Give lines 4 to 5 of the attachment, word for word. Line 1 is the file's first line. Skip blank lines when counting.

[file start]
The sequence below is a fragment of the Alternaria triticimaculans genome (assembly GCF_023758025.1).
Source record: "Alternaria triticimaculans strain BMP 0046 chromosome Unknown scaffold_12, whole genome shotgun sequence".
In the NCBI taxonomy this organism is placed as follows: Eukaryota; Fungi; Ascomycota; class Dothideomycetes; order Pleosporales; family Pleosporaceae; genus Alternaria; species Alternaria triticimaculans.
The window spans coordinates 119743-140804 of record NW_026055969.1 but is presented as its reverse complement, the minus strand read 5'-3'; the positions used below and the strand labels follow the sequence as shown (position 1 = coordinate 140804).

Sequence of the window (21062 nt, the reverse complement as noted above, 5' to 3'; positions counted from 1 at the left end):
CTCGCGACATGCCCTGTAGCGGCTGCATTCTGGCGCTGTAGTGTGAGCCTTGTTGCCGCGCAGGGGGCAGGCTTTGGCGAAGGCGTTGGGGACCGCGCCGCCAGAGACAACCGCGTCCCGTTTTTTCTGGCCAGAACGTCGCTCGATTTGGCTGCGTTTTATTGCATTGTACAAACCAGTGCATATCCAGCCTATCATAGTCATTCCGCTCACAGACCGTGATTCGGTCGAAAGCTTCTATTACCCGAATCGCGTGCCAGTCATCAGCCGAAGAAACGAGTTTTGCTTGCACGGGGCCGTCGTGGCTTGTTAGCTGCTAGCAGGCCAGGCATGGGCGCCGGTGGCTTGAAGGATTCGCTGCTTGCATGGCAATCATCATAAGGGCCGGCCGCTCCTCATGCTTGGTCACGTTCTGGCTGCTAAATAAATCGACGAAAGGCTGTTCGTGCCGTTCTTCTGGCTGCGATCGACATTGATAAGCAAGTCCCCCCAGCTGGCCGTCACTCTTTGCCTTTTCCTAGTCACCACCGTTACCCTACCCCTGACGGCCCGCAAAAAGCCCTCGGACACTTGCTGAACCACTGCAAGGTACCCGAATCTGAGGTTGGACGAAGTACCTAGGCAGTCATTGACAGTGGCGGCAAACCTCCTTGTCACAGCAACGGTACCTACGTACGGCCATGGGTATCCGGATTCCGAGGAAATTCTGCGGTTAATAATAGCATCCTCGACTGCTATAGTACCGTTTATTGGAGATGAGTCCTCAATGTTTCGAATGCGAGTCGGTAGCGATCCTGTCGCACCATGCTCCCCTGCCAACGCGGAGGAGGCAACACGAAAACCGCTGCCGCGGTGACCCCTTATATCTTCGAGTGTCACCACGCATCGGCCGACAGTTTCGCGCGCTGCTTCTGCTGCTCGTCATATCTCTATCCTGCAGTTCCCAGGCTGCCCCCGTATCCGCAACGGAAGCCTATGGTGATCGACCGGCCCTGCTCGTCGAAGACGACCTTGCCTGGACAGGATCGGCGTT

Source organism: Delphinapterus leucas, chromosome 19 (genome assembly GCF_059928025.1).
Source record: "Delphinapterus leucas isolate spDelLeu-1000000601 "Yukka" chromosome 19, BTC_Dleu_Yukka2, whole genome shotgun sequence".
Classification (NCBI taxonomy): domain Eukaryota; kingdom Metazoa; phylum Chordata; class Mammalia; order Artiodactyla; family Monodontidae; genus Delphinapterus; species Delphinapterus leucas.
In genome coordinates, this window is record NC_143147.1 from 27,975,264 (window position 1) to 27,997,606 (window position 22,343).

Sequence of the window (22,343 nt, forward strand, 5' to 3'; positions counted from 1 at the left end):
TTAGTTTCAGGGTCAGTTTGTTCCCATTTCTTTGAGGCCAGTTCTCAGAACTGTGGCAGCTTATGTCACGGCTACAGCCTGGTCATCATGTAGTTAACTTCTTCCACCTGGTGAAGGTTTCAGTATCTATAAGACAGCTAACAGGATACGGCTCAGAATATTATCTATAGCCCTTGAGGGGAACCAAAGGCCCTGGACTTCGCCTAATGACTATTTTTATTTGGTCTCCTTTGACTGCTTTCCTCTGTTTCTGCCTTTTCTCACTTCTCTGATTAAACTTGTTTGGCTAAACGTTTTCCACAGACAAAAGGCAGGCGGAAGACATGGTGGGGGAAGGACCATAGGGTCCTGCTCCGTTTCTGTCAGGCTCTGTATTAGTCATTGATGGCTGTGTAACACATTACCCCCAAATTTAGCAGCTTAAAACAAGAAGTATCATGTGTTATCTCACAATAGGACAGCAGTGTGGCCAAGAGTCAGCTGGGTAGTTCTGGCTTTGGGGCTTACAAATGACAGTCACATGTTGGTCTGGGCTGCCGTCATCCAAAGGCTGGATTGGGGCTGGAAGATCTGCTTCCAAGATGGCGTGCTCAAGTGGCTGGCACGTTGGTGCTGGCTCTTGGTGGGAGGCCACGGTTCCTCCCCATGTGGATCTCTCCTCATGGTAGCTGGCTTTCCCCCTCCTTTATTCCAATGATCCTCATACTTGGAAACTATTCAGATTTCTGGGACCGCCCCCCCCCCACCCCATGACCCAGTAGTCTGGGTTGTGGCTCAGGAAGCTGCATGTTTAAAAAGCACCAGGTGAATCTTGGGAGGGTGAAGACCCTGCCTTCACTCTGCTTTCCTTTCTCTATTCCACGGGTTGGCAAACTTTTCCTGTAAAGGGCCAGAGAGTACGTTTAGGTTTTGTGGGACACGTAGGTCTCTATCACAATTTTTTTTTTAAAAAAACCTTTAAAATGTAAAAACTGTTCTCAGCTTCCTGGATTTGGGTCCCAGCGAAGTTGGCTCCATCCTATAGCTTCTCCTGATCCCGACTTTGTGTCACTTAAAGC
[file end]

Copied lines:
The window spans coordinates 119743-140804 of record NW_026055969.1 but is presented as its reverse complement, the minus strand read 5'-3'; the positions used below and the strand labels follow the sequence as shown (position 1 = coordinate 140804).

Sequence of the window (21062 nt, the reverse complement as noted above, 5' to 3'; positions counted from 1 at the left end):